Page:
KY Policy Blog

Impact of Cuts to Public Higher Education in Kentucky Continues as Students Begin Classes

By Ashley Spalding
August 26, 2019

College students on campuses across Kentucky are starting a new academic year amidst the state’s continued higher education affordability challenges. With the 2020-2022 budget process around the corner in January, it’s an important time to review the impact of state budget cuts to higher education over the past decade.

As shown in the graph below, the state has cut funding for our public universities and community colleges by 35% since 2008 in inflation-adjusted terms.

And as we noted recently, some schools are experiencing deeper cuts than others. The distribution of funds through the performance funding pool in the state budget mitigates cuts for some while several campuses serving a larger share of low-income students and students of color received no performance funds in 2020. The latter are Kentucky State University, Morehead State University and Murray State University, as well as six community college campuses.

Over time as cuts have occurred and the state has shrunk its investment in higher education, students and their families are paying an increasing share of the costs of public higher education.

Tuition and mandatory fee increases between 2019 and 2020 were not huge, but at most institutions are higher than inflation, which was 1.8% over the last year:

  • Eastern Kentucky University: 3%
  • Morehead State University: 2.5%
  • Murray State University: 2.8%
  • Northern Kentucky University: 2.7%
  • University of Kentucky: 2.4% for lower division students (upper division students will see a decrease of $60 a year)
  • University of Louisville: 2.4%
  • Western Kentucky University: 1.9%
  • Kentucky Community and Technical College System: $5 per credit hour.

Only Kentucky State University did not increase tuition and fees in 2020.

According to a report by the Center on Budget and Policy Priorities, Kentucky ranked 8th worst in the nation in college affordability last year, measured as average tuition and fees at a public 4-year university as a share of median income. And the cost of higher education as a share of income is especially high for black and Hispanic families. In 2017, the average tuition and fees at a public four-year university accounted for:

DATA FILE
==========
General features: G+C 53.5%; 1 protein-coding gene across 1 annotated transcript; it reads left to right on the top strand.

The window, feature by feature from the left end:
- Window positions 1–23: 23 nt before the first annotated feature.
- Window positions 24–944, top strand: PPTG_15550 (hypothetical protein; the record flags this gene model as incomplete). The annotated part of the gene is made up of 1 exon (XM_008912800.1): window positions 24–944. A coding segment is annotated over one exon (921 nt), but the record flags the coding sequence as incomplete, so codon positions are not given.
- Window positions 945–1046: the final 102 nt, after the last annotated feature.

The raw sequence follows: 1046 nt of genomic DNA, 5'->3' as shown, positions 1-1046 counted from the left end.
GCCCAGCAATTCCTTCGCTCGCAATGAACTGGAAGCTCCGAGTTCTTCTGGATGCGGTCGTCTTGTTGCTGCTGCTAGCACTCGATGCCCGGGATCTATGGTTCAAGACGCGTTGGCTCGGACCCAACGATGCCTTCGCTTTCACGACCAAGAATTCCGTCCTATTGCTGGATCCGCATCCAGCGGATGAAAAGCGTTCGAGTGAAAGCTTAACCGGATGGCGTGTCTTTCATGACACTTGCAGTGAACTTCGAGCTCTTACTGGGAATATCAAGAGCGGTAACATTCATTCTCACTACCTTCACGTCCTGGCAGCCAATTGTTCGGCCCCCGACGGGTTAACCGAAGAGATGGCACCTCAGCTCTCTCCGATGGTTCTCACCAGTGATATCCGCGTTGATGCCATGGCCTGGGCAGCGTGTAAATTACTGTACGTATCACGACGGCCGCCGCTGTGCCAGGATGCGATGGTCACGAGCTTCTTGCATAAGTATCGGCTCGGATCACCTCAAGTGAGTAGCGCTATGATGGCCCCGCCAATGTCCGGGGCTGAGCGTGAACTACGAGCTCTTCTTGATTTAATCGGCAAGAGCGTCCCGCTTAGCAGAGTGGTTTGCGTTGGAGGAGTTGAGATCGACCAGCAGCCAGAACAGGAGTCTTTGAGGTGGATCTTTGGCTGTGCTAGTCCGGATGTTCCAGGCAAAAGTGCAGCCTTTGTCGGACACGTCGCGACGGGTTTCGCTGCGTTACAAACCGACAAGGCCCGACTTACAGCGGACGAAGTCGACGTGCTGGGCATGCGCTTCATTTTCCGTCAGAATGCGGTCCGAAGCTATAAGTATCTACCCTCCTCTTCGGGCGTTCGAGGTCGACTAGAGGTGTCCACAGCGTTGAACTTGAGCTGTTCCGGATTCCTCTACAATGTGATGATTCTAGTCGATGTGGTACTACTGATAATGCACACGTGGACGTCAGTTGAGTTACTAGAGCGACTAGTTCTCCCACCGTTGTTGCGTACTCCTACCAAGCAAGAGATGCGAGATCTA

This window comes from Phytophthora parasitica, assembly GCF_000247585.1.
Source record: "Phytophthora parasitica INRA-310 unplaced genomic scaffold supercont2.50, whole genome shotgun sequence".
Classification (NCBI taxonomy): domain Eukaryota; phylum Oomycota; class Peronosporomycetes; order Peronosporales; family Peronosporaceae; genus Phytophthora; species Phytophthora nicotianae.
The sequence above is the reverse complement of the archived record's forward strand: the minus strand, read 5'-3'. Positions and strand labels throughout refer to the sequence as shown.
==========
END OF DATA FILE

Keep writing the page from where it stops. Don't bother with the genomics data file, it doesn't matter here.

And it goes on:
• 21 percent of median household income for all Kentucky families.
  • 28 percent of median household income for black Kentucky families.
  • 24 percent of median household income for Hispanic Kentucky families.

As tuition continues to increase while wages have not, student debt also continues to rise. The share of students graduating with debt from four-year universities in Kentucky (both private and public) has grown from 52% in 2004 to 64% in 2017, according to a presentation by the Council on Postsecondary Education. And the average amount of debt for these graduates has increased from $14,250 to $28,447.

Even the cost of attending a community college is out of reach for many Kentucky students, as shown in the graph below. It takes into consideration official (and typically modest) estimates of housing, food and other costs beyond tuition and fees — which are a struggle for many students across Kentucky campuses, including at community colleges.

Investments in education — including higher education — are critical to the state’s economic future and also health. Kentucky is among the minority of states that have not reinvested in higher education in the aftermath of the Great Recession. Without more funds for Kentucky’s public universities and community colleges, college affordability problems will worsen, as well as equity and quality concerns. As part of these decisions, the state’s performance funding model needs to be revisited so that the inequities it creates and reinforces are addressed.

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